The riots began following the arrest of Leroy Alphonse Cooper on Granby Street on July 3rdled to an incident in which three police officers were injured. As with Bristol, tensions in Liverpool 8 were high on poverty-stricken streets where unemployed youths were aggravated by seemingly indiscriminate use of SUS laws. Over nine nights of rioting, around 500 people were arrested.
Even so, seeing it on telly like that, it didn’t feel real. Here was something happening a bus ride away, where history was being made by the first use of CS Gas in mainland Britain. Footage of the Toxteth and Brixton riots would later be used ad nauseam on TV clip shows set to a soundtrack of Ghost Town by The Specials. The song was that summer’s number 1, and had been written partly in response to the Bristol riots the year before.
Before all that clip show history, watching the Toxteth riots on the news as they were happening looked as distant as the reports on what was happening in Belfast, or the civil rights demos and anti Vietnam marches on the other side of the world. In Anfield, Liverpool 4, meanwhile, there most definitely wasn’t a riot going on.
Piggy in the Middle 8
In the wake of the riots, responses from Liverpool’s fertile music scene were many. They included Piggy in the Middle 8 (1981), a reggae tinged single by indie band, Cook da Books, and the self explanatory Toxteth (1982), by punk outfit Public Disgrace. Arguably the best record to have been inspired by inner city unrest appeared several years later. The Trumpton Riots (1986) was a single by Birkenhead post punk satirists Half Man Half Biscuit, who fused classic children’s TV references with a crunchy post-punk shoutalong to lay bare the full tragicomic absurdity of urban unrest.
All these records, incidentally, were released on Probe Plus, the label offshoot of Probe, the record shop where I‘d spent much of my hard earned £23.50 YOP scheme pay packet before clocking the chalked on ‘LIVERPOOL LIKE BRISTOL 1980 – RISE UP!’ call to arms.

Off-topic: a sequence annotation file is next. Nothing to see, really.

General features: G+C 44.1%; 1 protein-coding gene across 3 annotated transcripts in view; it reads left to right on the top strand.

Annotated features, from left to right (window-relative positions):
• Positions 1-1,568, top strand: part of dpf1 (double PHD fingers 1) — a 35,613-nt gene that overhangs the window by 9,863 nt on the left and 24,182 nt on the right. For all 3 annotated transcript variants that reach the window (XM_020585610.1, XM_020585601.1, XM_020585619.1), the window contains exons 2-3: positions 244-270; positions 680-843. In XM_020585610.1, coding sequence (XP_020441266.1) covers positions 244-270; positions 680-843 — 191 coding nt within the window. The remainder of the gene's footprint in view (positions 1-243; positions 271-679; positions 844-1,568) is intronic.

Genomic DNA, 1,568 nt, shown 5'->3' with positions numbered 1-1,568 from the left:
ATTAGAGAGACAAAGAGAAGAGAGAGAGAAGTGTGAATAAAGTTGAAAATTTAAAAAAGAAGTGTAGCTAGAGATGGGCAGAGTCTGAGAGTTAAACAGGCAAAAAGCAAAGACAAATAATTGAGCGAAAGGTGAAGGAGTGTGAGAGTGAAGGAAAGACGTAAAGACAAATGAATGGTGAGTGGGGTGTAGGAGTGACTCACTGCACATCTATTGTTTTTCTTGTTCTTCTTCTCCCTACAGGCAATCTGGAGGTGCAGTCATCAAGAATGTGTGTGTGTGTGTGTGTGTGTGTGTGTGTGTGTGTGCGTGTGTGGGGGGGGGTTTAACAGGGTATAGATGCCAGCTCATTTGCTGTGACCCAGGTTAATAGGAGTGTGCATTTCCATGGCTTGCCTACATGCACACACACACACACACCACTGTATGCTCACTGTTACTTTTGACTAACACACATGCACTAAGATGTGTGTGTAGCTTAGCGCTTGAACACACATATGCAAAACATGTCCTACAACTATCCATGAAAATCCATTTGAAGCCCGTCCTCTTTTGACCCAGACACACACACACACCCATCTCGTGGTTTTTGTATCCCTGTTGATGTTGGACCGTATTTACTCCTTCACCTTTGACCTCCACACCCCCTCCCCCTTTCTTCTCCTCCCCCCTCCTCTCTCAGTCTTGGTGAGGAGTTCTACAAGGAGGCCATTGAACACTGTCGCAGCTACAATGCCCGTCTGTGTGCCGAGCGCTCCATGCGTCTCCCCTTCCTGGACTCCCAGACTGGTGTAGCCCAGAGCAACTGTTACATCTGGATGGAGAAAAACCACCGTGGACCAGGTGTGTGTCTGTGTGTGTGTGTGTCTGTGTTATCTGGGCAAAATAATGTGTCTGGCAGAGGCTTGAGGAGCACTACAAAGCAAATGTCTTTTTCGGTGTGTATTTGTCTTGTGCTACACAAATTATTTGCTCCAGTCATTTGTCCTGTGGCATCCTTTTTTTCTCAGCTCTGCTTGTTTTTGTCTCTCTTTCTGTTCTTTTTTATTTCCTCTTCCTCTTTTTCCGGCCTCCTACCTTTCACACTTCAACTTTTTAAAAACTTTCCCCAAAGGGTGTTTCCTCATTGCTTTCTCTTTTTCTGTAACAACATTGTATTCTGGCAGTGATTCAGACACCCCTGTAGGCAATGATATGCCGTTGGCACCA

English Civil War
After all that, it seemed to kick off everywhere. In the summer of 1984, the Miner’s Strike threw up what came to be known as the Battle of Orgreave, later reconstructed and filmed by artist Jeremy Deller.
There were more riots in Liverpool in 1985, the same year things flared up in Handsworth in Birmingham and Tottenham in North London. Later, there were the anti Poll Tax riots in London that arguably brought Thatcher down, and on it went, people rising up across the land.
Somewhere along the way, a poet I knew a little bit called Keith Whitelaw wrote a poem called Rise Up. It was only twelve lines long, its three verses more an incantation than anything. ‘Rise up the pulses / Rise up the heart / Rise up the conscience / Rise up and start’went the last verse. I’d heard him read it once, though I didn’t see it in print till years later, when I stumbled across Beautify the Nation (1992), a slim volume of his work, which told me he’d died of cancer in 1988 aged 33. Keith Whitelaw had worked in Toxteth Library when the riots happened. I wondered if he’d seen the writing on the wall the year before as well.